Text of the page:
Those of us with a runaway case of gray hair (or, alas, little to no hair) have fond memories of Mitch Richmond in Ahearn Fieldhouse from 1986 through 1988. As part of its “100 days of Kansas City Area Olympians” series, KSHB featured the smooth swingman. He was probably better than you knew.
Richmond averaged 20.7 points, six rebounds and three assists in his two years at K-State, leading the Wildcats to the Elite-8 in his final year. He went on to average 21.0 points per game over a 14-year NBA career. That average ranks 44th all time. He was a six-time All Star and won the MVP award for the 1994-95 game.
Richmond’s number is in the rafters at Bramlage Coliseum, and he was enshrined in the Naismith Memorial Basketball Hall of Fame in 2014. Yes, he was better than you knew. He is the most accomplished basketball player ever from K-State. Go ahead. Disagree. We miss the arguments.
Track and Field
Yesterday Jon brought you the disappointing news from the national NCAA national meet yesterday that only one K-State athlete, Tejaswin Shankar, scored any points in the competition. The athletic department, as is its wont, accentuated the positive, noting that 13 Wildcats were honored as U.S. Track and Field and Cross Country Association All-Americans.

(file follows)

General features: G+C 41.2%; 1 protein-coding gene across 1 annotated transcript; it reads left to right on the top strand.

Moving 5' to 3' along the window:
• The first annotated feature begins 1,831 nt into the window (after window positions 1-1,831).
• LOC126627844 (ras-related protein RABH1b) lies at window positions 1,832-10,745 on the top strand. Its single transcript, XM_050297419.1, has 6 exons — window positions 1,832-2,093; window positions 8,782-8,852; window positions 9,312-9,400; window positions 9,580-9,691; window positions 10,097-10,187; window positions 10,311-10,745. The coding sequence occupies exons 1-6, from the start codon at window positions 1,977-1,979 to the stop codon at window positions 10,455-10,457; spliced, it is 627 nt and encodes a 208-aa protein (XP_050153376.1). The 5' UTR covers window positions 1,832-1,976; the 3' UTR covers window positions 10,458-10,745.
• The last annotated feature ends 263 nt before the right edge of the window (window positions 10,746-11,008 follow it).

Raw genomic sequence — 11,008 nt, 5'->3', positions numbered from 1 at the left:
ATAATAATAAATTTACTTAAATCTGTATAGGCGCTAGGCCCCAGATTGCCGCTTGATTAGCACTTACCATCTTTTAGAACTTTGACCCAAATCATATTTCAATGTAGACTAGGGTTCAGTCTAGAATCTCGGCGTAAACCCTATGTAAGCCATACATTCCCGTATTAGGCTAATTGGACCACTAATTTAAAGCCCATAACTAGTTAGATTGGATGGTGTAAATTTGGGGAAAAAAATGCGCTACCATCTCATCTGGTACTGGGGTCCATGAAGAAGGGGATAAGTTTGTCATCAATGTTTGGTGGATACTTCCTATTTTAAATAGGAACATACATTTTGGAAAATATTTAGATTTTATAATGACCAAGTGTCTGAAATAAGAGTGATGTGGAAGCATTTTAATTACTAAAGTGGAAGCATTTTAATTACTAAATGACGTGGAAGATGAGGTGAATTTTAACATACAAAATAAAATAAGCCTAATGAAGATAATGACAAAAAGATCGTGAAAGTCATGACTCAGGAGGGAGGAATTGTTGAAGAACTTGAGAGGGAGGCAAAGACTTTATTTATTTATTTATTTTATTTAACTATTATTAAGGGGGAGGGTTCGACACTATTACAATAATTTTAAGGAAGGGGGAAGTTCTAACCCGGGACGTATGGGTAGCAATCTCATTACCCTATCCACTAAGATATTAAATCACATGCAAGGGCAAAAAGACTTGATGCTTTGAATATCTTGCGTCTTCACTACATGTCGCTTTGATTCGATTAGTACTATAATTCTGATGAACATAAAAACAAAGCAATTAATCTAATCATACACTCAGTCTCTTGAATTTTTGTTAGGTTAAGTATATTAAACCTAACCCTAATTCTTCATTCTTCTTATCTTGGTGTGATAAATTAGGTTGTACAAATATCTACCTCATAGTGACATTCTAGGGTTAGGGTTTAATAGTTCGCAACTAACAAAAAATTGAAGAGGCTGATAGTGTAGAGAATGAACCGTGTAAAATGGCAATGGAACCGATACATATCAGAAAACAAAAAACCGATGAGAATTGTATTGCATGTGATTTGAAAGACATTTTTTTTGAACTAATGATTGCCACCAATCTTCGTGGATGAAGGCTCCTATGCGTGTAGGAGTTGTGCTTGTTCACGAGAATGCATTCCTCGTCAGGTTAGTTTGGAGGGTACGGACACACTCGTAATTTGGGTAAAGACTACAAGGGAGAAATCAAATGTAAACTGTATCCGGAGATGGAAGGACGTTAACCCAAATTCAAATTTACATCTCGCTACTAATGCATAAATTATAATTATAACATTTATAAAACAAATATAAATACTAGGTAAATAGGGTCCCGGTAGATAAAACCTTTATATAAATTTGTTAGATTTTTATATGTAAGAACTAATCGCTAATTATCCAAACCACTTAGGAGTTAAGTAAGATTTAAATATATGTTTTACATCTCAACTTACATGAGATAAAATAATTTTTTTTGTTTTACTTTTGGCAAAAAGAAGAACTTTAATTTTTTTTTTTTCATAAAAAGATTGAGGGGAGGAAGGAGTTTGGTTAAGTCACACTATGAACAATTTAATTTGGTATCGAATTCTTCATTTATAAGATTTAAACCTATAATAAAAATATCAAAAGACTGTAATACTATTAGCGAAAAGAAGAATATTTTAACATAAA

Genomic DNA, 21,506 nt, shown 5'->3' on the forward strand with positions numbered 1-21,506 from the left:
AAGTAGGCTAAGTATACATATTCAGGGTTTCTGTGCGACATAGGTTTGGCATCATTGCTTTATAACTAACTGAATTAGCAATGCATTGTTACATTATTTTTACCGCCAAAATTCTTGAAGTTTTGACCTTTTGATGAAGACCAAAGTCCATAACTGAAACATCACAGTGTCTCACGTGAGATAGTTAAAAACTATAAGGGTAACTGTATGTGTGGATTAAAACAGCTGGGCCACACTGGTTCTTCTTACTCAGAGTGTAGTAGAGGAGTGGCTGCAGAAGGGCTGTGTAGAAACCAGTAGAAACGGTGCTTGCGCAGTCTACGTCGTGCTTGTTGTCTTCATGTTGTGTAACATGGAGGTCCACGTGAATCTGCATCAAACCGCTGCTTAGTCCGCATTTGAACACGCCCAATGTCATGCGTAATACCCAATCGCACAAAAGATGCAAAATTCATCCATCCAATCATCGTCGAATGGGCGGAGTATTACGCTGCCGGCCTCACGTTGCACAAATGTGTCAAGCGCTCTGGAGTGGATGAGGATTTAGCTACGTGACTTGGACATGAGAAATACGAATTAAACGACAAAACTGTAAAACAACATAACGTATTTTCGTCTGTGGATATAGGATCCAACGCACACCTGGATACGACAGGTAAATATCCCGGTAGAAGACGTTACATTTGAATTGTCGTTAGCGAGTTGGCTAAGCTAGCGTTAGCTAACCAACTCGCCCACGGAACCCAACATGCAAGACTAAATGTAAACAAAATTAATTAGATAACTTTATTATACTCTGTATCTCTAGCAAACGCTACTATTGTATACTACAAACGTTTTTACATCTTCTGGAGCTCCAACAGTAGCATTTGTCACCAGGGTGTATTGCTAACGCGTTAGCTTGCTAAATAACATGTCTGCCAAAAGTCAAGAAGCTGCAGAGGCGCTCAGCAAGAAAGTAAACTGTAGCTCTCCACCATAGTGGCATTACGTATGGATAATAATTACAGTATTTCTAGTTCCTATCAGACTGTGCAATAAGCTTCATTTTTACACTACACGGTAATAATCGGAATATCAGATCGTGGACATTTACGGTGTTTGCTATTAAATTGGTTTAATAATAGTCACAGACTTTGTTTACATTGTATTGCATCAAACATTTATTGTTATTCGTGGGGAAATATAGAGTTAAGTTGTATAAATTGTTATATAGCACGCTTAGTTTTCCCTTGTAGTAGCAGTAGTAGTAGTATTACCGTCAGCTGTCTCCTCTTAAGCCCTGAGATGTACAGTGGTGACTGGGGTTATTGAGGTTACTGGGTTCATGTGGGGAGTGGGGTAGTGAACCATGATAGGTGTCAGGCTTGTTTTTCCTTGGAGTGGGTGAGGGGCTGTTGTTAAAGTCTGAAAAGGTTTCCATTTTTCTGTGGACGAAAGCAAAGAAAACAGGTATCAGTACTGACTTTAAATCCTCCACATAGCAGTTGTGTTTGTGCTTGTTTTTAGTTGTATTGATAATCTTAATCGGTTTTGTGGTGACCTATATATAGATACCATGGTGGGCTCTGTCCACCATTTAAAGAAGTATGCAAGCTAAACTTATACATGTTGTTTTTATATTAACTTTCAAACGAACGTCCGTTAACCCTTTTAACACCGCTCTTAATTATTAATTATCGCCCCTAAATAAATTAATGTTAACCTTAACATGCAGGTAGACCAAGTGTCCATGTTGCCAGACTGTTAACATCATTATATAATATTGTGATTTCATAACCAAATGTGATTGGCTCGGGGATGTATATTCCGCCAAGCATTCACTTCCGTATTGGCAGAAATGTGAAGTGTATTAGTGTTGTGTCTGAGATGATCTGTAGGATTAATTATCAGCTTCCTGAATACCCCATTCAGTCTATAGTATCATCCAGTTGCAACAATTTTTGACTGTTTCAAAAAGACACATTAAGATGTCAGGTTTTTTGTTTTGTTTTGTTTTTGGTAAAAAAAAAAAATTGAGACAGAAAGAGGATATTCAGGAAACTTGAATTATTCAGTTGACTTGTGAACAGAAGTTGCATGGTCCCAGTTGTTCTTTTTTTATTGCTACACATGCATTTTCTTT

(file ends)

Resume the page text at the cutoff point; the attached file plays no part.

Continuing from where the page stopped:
Football season cometh, and BracketCat continued his faithful roster countdown with an introduction of preferred walk-on tight end Cameron Cotton.
Athlon Sports predicts a rebound for K-State football in 2021—enough to qualify for a bowl game, but also enough only to finish 7th in the Big 12. Go ahead and rage. We all need to start preseason exercises early this year, since the pandemic deprived us of practice time in 2020.
Millard South, Nebraska prep linebacker Gage Stenger apparently caught the eye of K-State coaches at the Lindenwood camp in St. Charles, Missouri, leading to an invitation to visit Manhattan, where he says he had a great time drilling with fellow recruits and meeting the coaching staff on Saturday.